Cuban prime minister named for first time in 43 years

Cuban prime minister named for first time in 43 years
Ramon Espinosa/AP via CNN
Cuban Prime Minister Manuel Marrero Cruz embraces Cuba's President Miguel Diaz-Canel during the closing session at the National Assembly of Popular Power in Havana, Cuba, Saturday, Dec. 21, 2019. Diaz-Canel named the former Tourism Marrero Cruz as the country's first prime minister since 1976.

Cuban President Miguel Diaz-Canel on Saturday named Manuel Marrero Cruz as the country’s prime minister, a nonexistent role within Cuban politics for more than four decades.

Marrero served as the Cuba’s tourism minister for almost 16 years and was named prime minister for a five-year term, according to Cuba’s state news agency, ACN.

He was a colonel in Cuba’s armed forces before being tasked with heading the state tourism industry, which provided badly needed hard currency for the communist-run island.

Fidel Castro was the country’s last prime minister. He held the post from 1959 to December 1976, when he took the title of president of the State Council, a title which replaced the posts of president and prime minister.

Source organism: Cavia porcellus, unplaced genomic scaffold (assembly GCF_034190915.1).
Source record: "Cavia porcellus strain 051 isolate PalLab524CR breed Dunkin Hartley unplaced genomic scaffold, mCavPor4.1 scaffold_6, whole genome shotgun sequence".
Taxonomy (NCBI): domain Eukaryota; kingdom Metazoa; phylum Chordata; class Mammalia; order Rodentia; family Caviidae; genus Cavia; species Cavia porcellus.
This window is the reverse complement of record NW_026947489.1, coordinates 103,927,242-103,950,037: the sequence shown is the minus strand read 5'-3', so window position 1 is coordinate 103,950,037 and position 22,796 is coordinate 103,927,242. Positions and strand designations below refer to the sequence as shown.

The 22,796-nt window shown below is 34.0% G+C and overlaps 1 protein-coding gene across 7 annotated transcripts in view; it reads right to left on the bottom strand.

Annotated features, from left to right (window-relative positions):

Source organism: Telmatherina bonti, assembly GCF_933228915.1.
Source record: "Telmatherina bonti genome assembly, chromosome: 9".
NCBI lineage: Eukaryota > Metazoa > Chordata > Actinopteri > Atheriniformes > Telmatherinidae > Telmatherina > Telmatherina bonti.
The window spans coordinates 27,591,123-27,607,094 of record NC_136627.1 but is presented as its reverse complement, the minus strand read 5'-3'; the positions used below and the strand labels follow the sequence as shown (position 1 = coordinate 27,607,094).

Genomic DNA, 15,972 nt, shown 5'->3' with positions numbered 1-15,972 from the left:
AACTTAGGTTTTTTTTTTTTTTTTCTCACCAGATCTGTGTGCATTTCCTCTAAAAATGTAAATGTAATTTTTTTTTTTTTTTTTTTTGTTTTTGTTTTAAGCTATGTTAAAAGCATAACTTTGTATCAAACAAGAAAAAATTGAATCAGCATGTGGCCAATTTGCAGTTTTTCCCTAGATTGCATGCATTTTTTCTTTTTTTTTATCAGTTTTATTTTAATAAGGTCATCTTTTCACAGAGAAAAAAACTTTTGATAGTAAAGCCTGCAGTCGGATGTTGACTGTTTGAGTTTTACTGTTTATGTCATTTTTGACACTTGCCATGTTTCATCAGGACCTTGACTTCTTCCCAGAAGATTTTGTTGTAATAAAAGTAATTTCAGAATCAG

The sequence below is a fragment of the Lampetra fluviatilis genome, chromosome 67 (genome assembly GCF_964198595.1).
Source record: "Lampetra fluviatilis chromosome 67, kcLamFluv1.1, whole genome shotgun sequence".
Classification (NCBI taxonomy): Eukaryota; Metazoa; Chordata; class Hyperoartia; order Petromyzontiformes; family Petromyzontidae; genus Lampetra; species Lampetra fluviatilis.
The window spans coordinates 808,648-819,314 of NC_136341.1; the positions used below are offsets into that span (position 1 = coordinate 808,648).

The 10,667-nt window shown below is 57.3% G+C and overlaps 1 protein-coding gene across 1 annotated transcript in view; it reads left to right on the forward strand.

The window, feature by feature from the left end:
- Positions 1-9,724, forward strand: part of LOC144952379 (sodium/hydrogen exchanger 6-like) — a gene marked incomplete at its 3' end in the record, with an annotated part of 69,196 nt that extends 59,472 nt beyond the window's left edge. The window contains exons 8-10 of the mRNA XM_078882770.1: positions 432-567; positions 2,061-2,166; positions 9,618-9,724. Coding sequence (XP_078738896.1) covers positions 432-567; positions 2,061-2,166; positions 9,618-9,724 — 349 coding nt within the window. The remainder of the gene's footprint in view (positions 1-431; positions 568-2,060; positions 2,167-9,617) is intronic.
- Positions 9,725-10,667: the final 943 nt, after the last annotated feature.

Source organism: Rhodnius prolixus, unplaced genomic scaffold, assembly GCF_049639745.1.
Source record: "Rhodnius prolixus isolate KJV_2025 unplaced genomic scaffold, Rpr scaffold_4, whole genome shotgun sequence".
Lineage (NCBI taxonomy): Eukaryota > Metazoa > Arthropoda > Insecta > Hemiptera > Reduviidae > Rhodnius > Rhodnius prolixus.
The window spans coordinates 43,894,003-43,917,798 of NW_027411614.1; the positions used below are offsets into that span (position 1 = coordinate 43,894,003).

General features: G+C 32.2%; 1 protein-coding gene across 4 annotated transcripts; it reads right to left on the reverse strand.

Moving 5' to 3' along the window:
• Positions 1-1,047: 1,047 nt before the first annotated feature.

Marrero’s appointment was unanimously ratified by the 594 deputies of the Cuba’s National Assembly during the Assembly’s annual end-of-the-year meeting. Parliament’s absolute majority is necessary for the appointment, ACN said.

Deputy prime ministers and other members of the Council of Ministers were appointed during Saturday’s session.

Diaz-Canel remains head of state and Raul Castro remains the first secretary of the Communist Party, where the real power lies.

The prime minister is expected to manage the day-to-day operations of the Cuban government but will still report to the president.

In February 2019, Cuban voters approved a new constitution to replace the 1976 Soviet-era charter enacted under Castro. It protects private property and foreign investment, and for the first time places two five-year terms on the office of the presidency.

Under the new constitution, the Communist Party is still the only political party allowed in Cuba, and it remains the guiding force for all government policy.

CNN’s Patrick Oppmann reported from Havana. Tatiana Arias reported from Atlanta and Ralph Ellis wrote in Atlanta.